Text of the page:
Wong Kar-Wai’s Love Trilogy
Hong-Kong filmmaker Wong Kar-Wai‘s palpable elusiveness is often dolled up in freeze frames and slow motion, giving us a feeling of visiting a memory that was long lost. In his informal 1960s Love Trilogy, he infuses his characters and frames with a dubious sense of melancholia that triggers lives which are connected to each other by nothing but a sense of longing. Beginning with the 1990s film – Days Of Being Wild, Wong Kar Wai explores Love – one of the most commonly presented themes in films, with a sense of it being absolutely unexplained and unreasonable. Time, chance and decisions are recurring reasons for the fate that his characters have to face on their way to loving someone or being loved by someone. In the following article, I look back at Wong Kar-Wai’s Love Trilogy – the Days Of Being Wild (1990), In The Mood For Love (2000) & 2046 (2004), exploring what love means to me through his lens:
Days Of Being Wild  – The Weight of the flightless bird.
“Days Of Being Wild” starts with a philosophy of the bird who sleeps on the wind. It doesn’t have legs and hence can only fly all its life, landing only when it’s time to sleep forever. We are all like that flightless bird. We fly from one form of love to another, indecisively believing that the one we have a hold on will give rest to our wings. It never happens. Or it seems to, but it really doesn’t. Which makes us fly again with a burden of regrets, fear of being lost and a really indescribable loss of identity. In the journey, we love some of them more than the others, but when we look at the clock ticking, the time spent with all of them saturates in the head haunting us with a longing for something which we had probably kicked out on our own. The longing for the last lost love also brings the bird in a cage of the trees which alienates it. The weight of its wings grows heavier, as the bird questions whether the one it let go was actually the one that mattered. Which brings us to the saddest conclusions of them all – our wings only grow heavier from here on out and we can never even ask anyone ‘What time is it?’
Also Read, Days of Being Wild  : Fateful Longings and Poetic Withdrawals.
In The Mood For Love  – The whisper of missed opportunities.
“In The Mood For Love” is draped in dreamy color pallets. The two people at its center glide through endless corridors trying hard to find the right place & right time to fall into common feelings. They whisper their sadness to each other, and in those whispers fall for the significant other. The downside of it all is that – love, in the real world, should happen with warnings. It should pluck your wrists and clench your cheek as your try embracing it without realizing that you can’t really be in that mood forever. The universality here is the whisper that only you and her share. The whisper doesn’t require any sense of judgment. It doesn’t require a warning and it simply doesn’t require checking and rechecking if you were right all along. But the whisper also brings in regrets & longing. Regrets of not checking the time more often and longing for the other who can’t be whole for you. The misery that follows only brings you to a new corridor. One whose endlessness can’t be fathomed. This corridor is for the lonesome. The whisper now only has one outlet and the significant other is nowhere to be seen. The whisper becomes universal and hence becomes a part of the world.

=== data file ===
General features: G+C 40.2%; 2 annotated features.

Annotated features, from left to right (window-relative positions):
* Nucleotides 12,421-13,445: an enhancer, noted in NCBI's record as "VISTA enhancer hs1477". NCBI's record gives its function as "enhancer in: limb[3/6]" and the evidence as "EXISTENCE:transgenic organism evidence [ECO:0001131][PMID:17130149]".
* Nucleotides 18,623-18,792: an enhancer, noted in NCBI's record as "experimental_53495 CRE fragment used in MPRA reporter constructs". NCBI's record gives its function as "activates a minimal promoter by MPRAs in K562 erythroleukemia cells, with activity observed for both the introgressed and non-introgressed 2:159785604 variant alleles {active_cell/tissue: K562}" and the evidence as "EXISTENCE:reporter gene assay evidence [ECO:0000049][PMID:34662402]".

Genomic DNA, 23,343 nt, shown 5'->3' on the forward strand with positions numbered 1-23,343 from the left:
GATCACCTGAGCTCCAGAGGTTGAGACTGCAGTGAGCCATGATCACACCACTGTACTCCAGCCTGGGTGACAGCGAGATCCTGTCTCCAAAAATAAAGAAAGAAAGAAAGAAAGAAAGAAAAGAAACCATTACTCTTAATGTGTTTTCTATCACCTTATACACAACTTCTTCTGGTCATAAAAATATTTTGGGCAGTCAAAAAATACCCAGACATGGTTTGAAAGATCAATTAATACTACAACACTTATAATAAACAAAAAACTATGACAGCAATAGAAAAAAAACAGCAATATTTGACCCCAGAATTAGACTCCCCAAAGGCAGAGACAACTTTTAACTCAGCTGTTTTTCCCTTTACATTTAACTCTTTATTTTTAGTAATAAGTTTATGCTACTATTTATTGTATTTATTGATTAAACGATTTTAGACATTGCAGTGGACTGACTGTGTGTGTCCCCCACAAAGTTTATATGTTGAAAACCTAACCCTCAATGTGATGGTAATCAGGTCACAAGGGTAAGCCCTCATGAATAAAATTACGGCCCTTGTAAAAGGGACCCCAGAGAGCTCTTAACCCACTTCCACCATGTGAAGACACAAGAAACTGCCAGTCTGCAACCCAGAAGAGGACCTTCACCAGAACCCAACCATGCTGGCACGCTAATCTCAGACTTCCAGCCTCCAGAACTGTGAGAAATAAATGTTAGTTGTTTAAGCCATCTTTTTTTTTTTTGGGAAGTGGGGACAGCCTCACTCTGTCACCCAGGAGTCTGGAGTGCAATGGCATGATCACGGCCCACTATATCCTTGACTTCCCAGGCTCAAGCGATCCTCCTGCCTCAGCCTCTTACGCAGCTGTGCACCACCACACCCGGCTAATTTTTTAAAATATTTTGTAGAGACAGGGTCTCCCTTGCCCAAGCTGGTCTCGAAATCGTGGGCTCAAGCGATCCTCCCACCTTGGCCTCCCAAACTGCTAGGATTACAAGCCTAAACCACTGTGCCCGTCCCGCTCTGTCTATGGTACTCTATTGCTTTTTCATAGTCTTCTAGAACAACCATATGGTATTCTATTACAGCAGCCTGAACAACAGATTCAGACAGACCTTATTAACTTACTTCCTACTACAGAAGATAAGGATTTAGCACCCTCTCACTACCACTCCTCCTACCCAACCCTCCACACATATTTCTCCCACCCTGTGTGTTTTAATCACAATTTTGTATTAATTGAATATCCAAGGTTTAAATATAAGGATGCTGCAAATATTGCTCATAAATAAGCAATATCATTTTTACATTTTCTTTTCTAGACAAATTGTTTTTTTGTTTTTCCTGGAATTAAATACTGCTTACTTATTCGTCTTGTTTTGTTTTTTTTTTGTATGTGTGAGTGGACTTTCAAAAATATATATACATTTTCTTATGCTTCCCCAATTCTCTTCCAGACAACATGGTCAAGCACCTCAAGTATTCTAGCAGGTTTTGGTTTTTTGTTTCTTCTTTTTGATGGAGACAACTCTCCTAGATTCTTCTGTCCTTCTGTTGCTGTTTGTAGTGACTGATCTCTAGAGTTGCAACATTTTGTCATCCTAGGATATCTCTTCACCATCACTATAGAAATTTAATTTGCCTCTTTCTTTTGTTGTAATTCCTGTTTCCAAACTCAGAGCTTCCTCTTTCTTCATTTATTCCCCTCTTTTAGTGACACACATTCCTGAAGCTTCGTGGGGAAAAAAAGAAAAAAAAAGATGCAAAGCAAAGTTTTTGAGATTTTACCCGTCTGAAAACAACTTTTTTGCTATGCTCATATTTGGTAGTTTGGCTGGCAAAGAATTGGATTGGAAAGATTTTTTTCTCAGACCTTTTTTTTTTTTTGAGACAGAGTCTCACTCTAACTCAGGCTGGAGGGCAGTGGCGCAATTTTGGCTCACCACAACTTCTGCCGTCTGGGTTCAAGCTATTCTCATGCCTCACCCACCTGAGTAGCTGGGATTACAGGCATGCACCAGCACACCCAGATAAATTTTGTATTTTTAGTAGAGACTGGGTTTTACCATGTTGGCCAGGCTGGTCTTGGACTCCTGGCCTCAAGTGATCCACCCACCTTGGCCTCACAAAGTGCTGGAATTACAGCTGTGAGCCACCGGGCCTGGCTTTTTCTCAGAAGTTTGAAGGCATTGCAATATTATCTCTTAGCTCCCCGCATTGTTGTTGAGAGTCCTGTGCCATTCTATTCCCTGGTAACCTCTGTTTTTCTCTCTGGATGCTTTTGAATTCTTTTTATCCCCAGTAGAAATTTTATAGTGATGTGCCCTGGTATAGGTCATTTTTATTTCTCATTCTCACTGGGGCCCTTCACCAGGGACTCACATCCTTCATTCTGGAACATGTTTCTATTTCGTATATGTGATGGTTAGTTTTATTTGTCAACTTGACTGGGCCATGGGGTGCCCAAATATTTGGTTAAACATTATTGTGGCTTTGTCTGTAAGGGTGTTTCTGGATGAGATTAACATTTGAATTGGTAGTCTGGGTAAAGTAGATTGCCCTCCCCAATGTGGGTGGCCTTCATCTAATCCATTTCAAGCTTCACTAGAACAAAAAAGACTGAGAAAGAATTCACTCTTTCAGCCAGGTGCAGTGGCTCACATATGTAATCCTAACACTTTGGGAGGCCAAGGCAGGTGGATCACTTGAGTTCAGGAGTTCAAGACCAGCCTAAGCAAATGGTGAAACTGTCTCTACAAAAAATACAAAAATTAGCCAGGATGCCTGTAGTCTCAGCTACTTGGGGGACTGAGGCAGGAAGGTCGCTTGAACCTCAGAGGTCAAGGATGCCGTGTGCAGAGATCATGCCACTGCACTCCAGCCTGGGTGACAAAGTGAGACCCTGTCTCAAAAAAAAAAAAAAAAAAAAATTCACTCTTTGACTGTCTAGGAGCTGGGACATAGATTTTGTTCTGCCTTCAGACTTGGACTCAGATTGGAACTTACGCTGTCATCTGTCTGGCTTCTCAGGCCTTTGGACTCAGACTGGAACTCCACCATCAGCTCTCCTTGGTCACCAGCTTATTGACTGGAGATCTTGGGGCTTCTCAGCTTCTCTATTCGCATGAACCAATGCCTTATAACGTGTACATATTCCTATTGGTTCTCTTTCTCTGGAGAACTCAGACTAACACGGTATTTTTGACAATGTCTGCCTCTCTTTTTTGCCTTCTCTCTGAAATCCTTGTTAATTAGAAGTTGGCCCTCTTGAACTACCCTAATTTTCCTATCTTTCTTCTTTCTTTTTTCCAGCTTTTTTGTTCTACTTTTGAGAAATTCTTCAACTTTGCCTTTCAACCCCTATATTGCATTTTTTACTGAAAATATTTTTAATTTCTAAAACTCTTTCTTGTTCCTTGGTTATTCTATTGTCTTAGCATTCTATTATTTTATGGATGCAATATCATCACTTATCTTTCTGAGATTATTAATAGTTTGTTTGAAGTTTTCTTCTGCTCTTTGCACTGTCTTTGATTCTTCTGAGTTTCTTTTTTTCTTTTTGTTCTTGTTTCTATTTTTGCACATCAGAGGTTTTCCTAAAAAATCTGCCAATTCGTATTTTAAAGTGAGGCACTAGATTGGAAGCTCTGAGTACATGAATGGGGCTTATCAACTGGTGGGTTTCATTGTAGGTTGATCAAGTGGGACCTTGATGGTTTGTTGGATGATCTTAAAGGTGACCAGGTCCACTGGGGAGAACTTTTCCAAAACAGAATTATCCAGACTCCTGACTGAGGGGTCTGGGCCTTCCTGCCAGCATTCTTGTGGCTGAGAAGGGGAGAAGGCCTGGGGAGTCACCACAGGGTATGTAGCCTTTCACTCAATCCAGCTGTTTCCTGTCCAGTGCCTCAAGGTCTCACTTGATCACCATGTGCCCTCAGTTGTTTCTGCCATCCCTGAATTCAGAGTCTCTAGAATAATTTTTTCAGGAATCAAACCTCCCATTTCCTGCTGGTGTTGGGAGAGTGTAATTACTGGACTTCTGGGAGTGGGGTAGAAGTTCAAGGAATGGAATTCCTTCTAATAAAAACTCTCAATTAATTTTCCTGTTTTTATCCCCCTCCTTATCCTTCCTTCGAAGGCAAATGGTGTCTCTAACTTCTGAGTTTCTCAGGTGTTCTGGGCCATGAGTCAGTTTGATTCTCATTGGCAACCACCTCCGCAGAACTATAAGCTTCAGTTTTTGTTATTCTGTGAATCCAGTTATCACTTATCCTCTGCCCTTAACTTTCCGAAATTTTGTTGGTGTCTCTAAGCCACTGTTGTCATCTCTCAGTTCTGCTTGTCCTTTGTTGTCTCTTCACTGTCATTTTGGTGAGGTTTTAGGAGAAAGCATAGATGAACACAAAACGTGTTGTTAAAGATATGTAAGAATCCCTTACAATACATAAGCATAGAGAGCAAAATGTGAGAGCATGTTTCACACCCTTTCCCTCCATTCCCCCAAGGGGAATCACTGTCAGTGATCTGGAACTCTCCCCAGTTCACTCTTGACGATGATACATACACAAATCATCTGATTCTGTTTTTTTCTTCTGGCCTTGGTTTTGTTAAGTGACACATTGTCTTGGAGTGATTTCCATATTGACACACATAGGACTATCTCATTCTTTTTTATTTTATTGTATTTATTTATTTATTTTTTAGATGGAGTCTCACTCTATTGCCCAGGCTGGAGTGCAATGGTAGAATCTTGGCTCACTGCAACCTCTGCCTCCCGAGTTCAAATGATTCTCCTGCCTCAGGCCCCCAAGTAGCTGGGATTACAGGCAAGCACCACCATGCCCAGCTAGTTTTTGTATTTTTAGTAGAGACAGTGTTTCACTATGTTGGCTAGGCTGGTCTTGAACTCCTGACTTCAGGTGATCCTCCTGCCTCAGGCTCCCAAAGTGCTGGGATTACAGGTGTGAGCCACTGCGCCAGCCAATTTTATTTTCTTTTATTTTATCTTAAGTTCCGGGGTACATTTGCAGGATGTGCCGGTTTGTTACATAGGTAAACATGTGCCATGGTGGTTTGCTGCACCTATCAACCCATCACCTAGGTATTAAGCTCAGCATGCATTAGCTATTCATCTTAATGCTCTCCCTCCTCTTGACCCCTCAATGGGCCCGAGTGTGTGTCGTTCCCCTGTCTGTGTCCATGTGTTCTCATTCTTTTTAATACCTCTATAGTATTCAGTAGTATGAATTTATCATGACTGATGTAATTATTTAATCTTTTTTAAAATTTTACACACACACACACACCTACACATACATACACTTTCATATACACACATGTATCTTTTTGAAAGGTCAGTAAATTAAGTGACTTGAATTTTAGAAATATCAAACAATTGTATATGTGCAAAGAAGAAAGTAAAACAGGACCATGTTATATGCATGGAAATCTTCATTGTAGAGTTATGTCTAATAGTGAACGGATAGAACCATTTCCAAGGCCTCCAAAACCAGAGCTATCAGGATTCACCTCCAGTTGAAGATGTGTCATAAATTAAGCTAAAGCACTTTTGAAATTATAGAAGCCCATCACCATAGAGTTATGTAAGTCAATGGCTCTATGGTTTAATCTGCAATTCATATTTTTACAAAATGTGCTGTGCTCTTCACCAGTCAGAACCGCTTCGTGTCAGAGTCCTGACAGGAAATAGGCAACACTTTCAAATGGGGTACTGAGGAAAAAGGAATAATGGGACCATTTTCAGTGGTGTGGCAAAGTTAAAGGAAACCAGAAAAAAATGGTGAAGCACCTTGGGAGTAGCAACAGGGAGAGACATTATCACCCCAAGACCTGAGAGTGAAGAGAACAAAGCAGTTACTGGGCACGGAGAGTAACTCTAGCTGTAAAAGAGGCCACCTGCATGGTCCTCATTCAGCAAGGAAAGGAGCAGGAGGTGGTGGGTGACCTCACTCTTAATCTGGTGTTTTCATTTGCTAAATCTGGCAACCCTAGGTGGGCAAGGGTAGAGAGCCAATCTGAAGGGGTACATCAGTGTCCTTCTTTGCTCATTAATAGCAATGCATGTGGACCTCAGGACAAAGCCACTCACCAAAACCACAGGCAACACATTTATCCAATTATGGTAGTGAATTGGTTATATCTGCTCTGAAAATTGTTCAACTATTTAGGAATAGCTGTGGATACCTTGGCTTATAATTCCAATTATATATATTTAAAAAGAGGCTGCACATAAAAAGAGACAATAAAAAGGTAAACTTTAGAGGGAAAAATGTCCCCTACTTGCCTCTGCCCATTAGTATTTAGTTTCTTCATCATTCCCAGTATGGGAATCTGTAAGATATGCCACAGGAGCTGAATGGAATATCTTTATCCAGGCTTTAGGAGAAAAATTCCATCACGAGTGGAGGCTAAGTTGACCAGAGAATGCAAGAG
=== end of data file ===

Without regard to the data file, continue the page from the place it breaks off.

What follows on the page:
2046  – The flame on the train.
The stories of our past-lovers are always exciting when we narrate them to a stranger. We can always nitpick the details that burnt our hearts and replace them with passionately rendered actions of sexuality. They start inside the enigmatic room with every touch and every motion of the body whilst taking the train to a place that no longer exists. Love happens inside 2046, love ends inside 2046 & love hurts inside 2046. The hardest part of living a life without a person to love is when the loud day of fake fun ends – the party, the booze, the women, all you are left with is the opposite wall of the room that only reflects one face. The face you wish to forget and the face that gives you an ache that can’t be penned in a story about futuristic androids falling in love without the emotions intact. Then you meet the new flame on another train to nowhere. Royally cautious of the fact that you won’t fall in love with her, you fall in love with her body instead. The flame retracts and loves your body back, only to lose herself in your body that also has a heart that she wishes to be her’s. The train stops, you stop, the flame loses herself to insanity as you have become dead inside. The train takes you further, but there are no flames left. The clock in now broken and it is probably too soon or too early to meet the right one again.